Walerian Borowczyk –



Walerian Borowczyk –
Jerome Kuehl
Winner of the Best
Restoration Project
Award at the FOCAL
International Awards 2015
Walerian Borowczyk –
Polish film artist’s masterpieces get
the full restoration treatment
More seriously, the films that had initially established his reputation
as a uniquely original film talent had become increasingly hard
to see, with 35mm and 16mm prints fading and falling apart and
several films having never been previously transferred to any video
format. In particular, the animation had become almost inaccessible
outside fuzzy online bootleg copies that did scant justice to their
visual qualities. So it was with the aim of restoring access to this
all-important first half of Borowczyk’s career that Arrow Films
embarked on a lengthy and complex project to restore the bulk of
his output from 1957-75.
The aim was the creation of definitive restorations of these
neglected but important films, together with archival materials
that would support the preservation of Borowczyk’s work.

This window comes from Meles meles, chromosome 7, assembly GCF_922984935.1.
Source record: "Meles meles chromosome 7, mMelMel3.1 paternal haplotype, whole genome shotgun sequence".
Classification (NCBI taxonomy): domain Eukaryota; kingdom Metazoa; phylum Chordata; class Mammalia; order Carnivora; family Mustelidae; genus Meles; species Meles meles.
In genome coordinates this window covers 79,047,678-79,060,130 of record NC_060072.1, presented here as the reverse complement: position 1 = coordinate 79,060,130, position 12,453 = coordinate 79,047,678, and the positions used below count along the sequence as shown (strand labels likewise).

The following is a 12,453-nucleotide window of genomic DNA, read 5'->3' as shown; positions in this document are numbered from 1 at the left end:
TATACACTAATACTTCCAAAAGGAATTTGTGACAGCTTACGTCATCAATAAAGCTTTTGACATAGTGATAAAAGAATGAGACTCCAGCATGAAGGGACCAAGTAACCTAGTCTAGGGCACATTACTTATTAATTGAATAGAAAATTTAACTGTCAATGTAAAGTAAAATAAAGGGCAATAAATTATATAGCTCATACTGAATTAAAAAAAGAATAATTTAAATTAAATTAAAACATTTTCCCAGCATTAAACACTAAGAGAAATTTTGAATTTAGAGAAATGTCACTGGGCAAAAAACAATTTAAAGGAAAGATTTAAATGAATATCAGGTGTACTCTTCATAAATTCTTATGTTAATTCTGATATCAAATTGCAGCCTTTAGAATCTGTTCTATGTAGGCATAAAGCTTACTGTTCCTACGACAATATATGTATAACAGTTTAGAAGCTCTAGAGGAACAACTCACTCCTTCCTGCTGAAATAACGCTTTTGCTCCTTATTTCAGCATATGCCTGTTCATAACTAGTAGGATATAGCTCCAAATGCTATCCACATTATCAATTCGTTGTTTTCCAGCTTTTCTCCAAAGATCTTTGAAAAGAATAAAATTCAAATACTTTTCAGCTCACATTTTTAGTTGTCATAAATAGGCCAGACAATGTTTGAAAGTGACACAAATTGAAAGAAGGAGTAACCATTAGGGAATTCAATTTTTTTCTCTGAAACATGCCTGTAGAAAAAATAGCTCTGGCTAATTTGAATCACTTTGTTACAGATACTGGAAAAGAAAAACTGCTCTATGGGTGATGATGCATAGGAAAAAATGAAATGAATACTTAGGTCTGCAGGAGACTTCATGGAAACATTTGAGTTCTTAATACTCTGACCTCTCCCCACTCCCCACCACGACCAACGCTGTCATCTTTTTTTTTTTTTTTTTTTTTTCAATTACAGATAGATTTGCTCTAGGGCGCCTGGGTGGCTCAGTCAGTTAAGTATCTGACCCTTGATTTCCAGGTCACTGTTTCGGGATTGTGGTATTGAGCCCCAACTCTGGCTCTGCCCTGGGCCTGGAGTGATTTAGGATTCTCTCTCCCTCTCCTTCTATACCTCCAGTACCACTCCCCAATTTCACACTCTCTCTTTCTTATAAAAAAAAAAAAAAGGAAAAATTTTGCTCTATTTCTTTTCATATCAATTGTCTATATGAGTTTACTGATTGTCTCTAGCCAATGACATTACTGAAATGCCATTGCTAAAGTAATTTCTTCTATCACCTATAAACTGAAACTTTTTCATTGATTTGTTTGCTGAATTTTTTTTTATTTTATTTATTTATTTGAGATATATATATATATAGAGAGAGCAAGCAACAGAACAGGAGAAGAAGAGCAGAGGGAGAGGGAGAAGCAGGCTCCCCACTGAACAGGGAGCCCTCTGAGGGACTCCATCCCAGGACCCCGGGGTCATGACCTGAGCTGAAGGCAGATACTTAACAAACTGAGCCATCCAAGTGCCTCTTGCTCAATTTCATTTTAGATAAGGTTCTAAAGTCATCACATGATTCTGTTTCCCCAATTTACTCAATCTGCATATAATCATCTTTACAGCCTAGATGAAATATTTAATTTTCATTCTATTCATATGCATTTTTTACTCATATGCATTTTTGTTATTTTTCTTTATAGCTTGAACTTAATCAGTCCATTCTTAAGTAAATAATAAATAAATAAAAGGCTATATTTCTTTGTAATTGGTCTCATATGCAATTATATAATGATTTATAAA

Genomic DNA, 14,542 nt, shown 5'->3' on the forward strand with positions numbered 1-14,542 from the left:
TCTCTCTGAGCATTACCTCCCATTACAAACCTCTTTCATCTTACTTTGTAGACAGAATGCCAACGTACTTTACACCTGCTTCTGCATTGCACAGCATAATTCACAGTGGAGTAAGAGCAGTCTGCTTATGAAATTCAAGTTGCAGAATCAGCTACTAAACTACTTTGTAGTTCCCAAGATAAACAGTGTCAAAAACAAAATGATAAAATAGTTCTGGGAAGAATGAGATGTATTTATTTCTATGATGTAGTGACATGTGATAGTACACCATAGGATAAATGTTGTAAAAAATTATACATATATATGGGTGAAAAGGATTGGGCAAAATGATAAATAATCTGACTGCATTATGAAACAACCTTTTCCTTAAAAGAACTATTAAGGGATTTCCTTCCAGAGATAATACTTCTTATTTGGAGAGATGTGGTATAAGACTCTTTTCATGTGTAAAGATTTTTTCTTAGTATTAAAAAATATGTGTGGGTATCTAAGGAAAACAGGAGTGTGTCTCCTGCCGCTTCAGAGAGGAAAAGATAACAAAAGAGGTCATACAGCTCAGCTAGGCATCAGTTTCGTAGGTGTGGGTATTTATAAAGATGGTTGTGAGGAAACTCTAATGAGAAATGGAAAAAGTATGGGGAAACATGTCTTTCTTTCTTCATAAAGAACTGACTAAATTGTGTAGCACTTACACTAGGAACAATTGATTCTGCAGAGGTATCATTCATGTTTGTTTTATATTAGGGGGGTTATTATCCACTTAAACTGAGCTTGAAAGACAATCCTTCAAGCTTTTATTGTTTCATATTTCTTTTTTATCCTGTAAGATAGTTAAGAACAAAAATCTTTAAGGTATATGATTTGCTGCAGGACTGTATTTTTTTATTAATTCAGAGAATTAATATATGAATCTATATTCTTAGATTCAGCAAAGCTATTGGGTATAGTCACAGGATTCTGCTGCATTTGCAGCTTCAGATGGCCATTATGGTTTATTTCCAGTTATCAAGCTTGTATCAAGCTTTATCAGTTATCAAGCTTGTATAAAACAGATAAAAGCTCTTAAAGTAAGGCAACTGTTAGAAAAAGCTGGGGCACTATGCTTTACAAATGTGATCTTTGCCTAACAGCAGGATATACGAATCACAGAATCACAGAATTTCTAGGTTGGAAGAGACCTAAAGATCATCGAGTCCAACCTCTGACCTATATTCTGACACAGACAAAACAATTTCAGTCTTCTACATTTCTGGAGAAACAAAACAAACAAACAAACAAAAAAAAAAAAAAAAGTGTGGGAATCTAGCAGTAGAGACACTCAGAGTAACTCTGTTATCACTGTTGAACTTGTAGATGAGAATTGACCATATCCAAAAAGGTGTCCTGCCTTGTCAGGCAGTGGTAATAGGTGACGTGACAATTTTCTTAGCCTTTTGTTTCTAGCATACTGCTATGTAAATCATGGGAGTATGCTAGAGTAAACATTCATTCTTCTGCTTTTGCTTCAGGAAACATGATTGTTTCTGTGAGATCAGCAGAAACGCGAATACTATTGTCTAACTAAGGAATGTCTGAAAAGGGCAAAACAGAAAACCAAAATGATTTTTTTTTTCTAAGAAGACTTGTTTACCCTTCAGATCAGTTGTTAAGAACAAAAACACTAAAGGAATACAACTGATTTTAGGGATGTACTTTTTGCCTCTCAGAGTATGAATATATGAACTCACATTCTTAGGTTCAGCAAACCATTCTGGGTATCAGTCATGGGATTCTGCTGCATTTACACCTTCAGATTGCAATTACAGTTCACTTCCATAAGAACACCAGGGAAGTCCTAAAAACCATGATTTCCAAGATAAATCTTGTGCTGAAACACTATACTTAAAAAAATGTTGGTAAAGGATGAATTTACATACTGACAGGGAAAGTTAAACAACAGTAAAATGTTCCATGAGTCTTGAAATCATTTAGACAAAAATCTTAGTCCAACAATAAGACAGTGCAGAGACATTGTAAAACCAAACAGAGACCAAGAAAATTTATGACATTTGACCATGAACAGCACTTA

Blanche (1971)
Once considered one of the most original and provocative artists
working in European cinema, Walerian Borowczyk (1923-2006) has
since seen his work fall into disrepute. Born in Poland, but resident
in France from 1959, he began his career as an award-winning fine
artist and experimental animator in the 1950s and ‘60s before
making a markedly successful transition to live-action features with
Goto, Isle of Love (1968) and Blanche (1971).
Borowczyk’s subsequent interest in sexual subject-matter via such
notorious films as Immoral Tales (1974) and The Beast (1975) caused
him to fall out of favour with critics who had previously championed
his earlier work, even though the later films were often just as
creatively dazzling as what had come before.
Reprinted from Archive Zones, Winter 2015 Issue No. 96 © FOCAL International
To accomplish this, the best existing film elements were made
available, alongside the guidance of the late director’s closest